The dismantled Littlemill distillery closed its doors for the last time in 1992, but unlike Rosebank, you don’t hear as much about this lost Lowland Single Malt. The price echoes this sentiment. The real mystery here is how, like Rosebank’s Flora and Fauna release, this is only a 12 year. Is there a warehouse full of bottled whisky somewhere? If so, how much is left?
Littlemill’s stills were a little unusual at the end of their time. They began experimenting with new still shapes and metals, in a desperate attempt to try and remain relevant… it didn’t work. One of their most famous experiments, instead of a swan neck angled off the top, they used a rectifying unit which cools off some of the spirit and returns some extra impurities to the pot the way a collumn still does, a still named the Lomond Still. If this is indeed the still that produced this 12 year, does the unusual still make this not a true single malt? They preformed the second distillation in a true pot still which, I imagine, is how the whisky retained the single malt designation. More controversy, the malt and water both came from the Southern Highlands, not the Lowlands, making some folks question the authenticity of their Lowlander heritage. However, Lowland is a purely geographical distinction, and this distillery was almost 30 miles below the line making it true.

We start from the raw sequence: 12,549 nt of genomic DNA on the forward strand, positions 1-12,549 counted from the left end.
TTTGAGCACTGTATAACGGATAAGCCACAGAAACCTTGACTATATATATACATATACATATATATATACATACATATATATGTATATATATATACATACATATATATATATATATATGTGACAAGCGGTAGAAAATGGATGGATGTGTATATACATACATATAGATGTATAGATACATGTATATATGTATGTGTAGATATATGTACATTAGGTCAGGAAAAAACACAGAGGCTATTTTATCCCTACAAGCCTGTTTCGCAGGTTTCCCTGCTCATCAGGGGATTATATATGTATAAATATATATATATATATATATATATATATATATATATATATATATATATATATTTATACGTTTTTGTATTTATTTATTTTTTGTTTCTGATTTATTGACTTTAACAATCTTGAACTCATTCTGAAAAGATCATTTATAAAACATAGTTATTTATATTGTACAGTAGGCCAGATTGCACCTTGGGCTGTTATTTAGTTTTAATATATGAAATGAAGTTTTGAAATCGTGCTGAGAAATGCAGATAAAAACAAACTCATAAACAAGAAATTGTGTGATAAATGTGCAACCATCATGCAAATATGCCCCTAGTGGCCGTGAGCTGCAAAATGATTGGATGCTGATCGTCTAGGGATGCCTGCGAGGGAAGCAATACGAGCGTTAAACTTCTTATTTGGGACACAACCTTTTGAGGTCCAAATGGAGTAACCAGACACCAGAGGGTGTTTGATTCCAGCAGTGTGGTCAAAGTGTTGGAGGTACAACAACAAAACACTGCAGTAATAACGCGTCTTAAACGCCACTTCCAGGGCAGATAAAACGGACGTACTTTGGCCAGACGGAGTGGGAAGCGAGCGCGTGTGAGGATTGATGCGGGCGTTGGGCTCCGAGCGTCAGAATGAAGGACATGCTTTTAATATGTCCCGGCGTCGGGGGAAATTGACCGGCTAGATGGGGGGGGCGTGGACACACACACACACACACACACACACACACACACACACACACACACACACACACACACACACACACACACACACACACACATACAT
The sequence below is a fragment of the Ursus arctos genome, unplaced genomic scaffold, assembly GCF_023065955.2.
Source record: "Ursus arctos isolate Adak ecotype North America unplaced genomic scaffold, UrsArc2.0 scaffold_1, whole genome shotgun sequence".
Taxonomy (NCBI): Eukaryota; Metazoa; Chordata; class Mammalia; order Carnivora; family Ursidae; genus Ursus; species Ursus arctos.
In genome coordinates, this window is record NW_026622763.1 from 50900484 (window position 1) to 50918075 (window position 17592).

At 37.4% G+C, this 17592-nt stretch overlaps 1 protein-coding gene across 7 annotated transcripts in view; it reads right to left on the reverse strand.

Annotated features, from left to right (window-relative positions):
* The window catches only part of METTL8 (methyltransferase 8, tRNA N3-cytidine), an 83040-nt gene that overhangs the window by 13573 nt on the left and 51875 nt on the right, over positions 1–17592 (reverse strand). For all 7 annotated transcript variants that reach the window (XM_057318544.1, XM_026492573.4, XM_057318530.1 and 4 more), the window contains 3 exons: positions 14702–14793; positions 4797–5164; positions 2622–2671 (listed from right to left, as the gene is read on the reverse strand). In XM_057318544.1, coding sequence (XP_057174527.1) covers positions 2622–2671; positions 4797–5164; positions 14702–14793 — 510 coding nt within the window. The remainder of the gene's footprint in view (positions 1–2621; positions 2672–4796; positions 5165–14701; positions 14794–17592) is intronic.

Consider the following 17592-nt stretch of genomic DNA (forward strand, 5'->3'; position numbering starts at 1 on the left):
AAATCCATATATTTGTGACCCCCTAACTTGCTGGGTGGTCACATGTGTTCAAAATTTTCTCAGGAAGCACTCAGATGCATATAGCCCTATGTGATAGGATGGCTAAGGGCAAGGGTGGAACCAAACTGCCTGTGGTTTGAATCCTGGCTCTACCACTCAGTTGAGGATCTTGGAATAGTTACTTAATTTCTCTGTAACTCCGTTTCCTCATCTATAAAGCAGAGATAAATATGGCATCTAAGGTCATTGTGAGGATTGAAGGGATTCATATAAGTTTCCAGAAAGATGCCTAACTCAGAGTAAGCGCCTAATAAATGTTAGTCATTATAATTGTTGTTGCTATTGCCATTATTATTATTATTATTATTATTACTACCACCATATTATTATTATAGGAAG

The Lowland style is partially rooted in the general shape of stills historically used in the area versus the ones used in the Highlands. At one point, the Scottish government forbade the export of Highland spirits giving the Lowlands an edge on export to England. Many in the Lowlands developed squatter, faster stills in response, to help create whisky quickly enough to meet demand. Even though the squat shape was a short-lived tradition, the unusual stills last used at Littlemill were, in my mind, a throwback to the historical differences in equipment.
Nose: At first whiff I catch a little bit of coffee and oregano then hay. A large snifter makes it much sweeter and reveals more vanilla and malt. A little cedar-y. Stern coconut, sweet onions and brand new white wall tires. Crab meat. Rainy grassy fields. A wee bit of maple, corned beef and cinnamon lurk beneath the grainy nature of this one.
Palate: If you had any hope for a sweet entry, the first sip smashes that. Very grain forward, almost a little bit like a Canadian whisky and then the coffee catches up in the finish. The coffee does a little dance with some rye-type spice, making me do a double take. Puffed rice in vegetable oil and some lemon on the vapors. Chai? Is that chai? Quick someone figure out if that’s Chai… too late we’re back to the coffee notes.
I like this one, but if you’re looking for an accessible whisky then the Lowland style may not be for you, though there aren’t a whole lot of Lowland whiskies left to define the style, really. Considering the status of the distillery and dwindling stocks, the price on this one is very fair. If for that reason alone I would definitely say to try this malt before it’s gone forever.